Over the last two weeks, we have witnessed veterans being told they have to wait to hear back about their applications for benefits. Come Nov. 1, the Department of Veterans Affairs will not be able to process pension checks for more than five million vets and widows of veterans. And, of course we all have heard of the shameful cutoff of death benefits to families of troops recently killed in combat in Afghanistan. All of this happening while partisan rhetoric—on both ends of Pennsylvania Avenue—continues.

While this “partial” government shutdown has caused headaches for hundreds of thousands of furloughed federal workers, private contractors, and state and local governments that depend on Uncle Sam, something far worse is just days away. Thursday, Oct. 17, is the deadline by which Congress must raise the government’s borrowing limit. In other words, the U.S. credit card is about to max out and unless Congress authorizes raising the limit—also called the debt ceiling—America will not have enough cash on hand to pay all of its outstanding bills. This is perhaps the biggest threat to the U.S. economy and the global economy. If America should default on its obligations, it would also wreck our standing worldwide. The Dow has already taken hits in a jittery recovery, and a debt crisis would move the U.S., fiscally, from its regular hospital room to the ICU.

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The Treasury Department is already using emergency measures to pay the bills and by Thursday, says Secretary Jack LewJack LewWhite House divide may derail needed China trade reform 3 unconventional ways Trump can tackle the national debt One year later, the Iran nuclear deal is a success by any measure MORE, we will be down to $30 billion in cash on hand. Mark Patterson, a former Treasury chief of staff under President Obama, equates that to “probably $30 in your checkbook.”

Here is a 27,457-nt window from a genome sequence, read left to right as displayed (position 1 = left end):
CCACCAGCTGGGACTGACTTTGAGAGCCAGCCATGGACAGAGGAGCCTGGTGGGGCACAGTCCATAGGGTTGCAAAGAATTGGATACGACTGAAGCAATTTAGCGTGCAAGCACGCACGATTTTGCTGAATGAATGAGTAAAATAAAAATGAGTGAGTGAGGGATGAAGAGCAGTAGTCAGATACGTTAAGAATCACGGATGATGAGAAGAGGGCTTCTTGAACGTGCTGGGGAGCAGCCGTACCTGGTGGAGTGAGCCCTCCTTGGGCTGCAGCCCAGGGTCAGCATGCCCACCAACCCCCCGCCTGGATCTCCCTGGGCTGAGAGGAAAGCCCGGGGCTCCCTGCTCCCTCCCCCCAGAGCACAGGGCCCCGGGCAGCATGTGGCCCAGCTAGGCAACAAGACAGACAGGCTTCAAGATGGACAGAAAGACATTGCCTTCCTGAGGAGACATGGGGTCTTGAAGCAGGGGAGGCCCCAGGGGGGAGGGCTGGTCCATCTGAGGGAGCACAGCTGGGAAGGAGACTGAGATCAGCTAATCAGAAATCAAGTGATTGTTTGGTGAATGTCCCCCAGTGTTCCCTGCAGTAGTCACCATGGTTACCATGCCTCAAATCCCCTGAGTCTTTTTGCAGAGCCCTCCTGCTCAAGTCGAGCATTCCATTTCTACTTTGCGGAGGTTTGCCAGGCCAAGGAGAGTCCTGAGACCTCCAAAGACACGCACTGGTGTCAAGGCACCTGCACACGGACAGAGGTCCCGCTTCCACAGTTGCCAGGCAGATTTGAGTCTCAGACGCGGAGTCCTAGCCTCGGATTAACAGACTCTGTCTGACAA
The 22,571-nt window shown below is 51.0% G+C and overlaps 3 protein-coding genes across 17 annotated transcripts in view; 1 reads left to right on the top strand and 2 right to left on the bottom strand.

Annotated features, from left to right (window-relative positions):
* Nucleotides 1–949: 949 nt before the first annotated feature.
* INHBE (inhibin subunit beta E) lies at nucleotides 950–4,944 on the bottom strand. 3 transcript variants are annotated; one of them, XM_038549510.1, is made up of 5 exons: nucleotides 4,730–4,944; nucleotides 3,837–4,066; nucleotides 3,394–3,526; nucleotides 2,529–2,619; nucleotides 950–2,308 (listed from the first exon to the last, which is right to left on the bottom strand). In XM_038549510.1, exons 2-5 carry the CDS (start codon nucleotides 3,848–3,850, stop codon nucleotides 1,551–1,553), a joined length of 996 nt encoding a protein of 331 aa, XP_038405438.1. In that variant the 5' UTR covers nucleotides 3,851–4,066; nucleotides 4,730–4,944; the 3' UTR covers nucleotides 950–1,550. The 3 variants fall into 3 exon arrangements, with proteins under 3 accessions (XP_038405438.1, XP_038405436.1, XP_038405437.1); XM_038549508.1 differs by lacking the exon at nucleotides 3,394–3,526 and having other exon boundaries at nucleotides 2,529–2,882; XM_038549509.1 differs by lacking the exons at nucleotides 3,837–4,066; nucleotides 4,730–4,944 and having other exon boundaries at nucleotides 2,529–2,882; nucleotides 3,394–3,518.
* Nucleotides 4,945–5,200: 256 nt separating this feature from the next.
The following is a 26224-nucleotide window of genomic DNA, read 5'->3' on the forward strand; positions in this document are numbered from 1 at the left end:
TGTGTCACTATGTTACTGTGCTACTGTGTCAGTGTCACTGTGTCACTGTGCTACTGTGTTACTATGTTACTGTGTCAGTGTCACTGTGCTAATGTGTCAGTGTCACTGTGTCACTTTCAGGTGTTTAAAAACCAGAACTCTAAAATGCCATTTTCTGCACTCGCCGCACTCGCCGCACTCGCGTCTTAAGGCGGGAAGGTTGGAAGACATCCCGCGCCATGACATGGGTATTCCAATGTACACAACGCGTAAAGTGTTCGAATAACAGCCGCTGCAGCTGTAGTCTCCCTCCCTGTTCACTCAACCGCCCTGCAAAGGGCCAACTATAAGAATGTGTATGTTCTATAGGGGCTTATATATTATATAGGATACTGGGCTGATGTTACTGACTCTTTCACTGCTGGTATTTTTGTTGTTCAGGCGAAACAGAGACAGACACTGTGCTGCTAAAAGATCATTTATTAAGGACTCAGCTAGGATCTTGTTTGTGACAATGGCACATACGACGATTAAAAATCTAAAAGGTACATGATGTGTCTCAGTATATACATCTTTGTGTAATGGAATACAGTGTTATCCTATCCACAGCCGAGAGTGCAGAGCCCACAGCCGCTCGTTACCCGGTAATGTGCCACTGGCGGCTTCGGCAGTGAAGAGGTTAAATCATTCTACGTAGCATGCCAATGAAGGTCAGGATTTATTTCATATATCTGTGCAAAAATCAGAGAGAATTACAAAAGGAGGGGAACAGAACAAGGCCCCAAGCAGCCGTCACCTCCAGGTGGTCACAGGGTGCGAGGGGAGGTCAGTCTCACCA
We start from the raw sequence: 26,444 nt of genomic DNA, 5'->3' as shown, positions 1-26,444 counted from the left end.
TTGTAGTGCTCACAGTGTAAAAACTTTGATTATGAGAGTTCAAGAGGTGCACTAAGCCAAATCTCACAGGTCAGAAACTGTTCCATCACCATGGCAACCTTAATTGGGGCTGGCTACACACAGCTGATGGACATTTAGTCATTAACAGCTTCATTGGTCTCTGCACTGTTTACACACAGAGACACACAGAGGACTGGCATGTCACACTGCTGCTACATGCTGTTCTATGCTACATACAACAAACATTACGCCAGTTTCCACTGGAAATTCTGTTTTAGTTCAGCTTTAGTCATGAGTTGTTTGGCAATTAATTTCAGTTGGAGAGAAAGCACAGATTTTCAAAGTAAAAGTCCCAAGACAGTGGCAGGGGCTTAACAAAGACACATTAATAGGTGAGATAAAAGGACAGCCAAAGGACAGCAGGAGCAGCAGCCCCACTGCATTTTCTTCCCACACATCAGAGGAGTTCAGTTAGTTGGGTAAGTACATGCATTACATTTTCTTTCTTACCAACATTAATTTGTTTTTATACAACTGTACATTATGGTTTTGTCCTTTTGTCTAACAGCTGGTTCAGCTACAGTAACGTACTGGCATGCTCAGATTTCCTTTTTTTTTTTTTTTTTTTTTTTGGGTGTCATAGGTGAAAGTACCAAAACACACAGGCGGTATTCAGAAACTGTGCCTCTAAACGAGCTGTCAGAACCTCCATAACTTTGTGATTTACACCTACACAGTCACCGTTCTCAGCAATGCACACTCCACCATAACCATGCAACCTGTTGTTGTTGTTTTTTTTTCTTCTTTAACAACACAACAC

Over the weekend, talks between the White House and the GOP-led House collapsed. So now Senate leaders are taking up the charge to find a way out of this mess. Majority Leader Harry ReidHarry ReidWeek ahead: House to revive Yucca Mountain fight Warren builds her brand with 2020 down the road 'Tuesday Group' turncoats must use recess to regroup on ObamaCare MORE (D-Nev.) said the fact that he and Minority Leader Mitch McConnellMitch McConnellGOP, Trump administration huddles on tax reform Overnight Energy: Lawmakers work toward deal on miners’ benefits Senate votes to confirm Rosenstein as deputy attorney general MORE (R-Ky.) were talking should bring “comfort” to us. Moderate Maine Republican Sen. Susan CollinsSusan CollinsOvernight Energy: Lawmakers work toward deal on miners’ benefits Schumer: Senate Russia probe moving too slowly Collins: I'm not working with Freedom Caucus chairman on healthcare MORE said on CNN’s‘ State of the Union’ Sunday that they had “sparked a dialogue.”  What we really need is less talk and more action.

While Republicans and Democrats continue to wage this high-stakes game of chicken, it’s imperative that both parties recognize this ongoing brinksmanship has political consequences. Congressional midterm elections are a year away, and what happens over the current budget battles will likely play a role in determining the outcome. Even reliably safe GOP congressional districts, thanks to gerrymandering, could be in jeopardy in 2014.

Just look at the numbers. Based on polling, the GOP is getting blasted because of the shutdown. Polls released by CBS, FOX, NBC and the Wall Street Journal show the ongoing government shutdown and debt-limit standoff has badly damaged the Republican Party and that a majority of Americans blame the GOP.  How bad? The NBC/Wall Street Journal poll shows 53 percent blame congressional Republicans while only 31 percent blame President Obama.

Moreover, the rift within the GOP is reaching fevered pitch as moderate Senate Republicans such as John McCainJohn McCainGraham: There are 'no good choices left' with North Korea Graham: North Korea shouldn't underestimate Trump Give Trump the silent treatment MORE (Ariz.) and Collins have openly revolted against tea party conservatives like Sens. Ted CruzTed CruzKansas Republican sworn in after special election Overnight Finance: Dems want ObamaCare subsidies for extra military spending | Trade battle: Woe, Canada? | Congress nears deal to help miners | WH preps to release tax plan Cruz: Seize money from drug lords to fund border wall MORE (Texas) and Mike LeeMike LeeTrump takes aim at Obama monuments Trump should work with Congress to block regulations on prepaid cards Sweeping change at DOJ under Sessions MORE (Utah). While the GOP "Civil War" is underway, Democrats are not out of the woods. They must defend 21 of the 35 seats up for grabs next year.

If the shutdown continues—which from my perch it appears this could go on through Thanksgiving—Democrats and Republicans may well find that voters will pay them back at the polls next year. They won’t be furloughing members of Congress, they’ll be firing them.

Ham is author of the bestselling book, The GOP Civil War: Inside the Battle for the Soul of the Republican Party.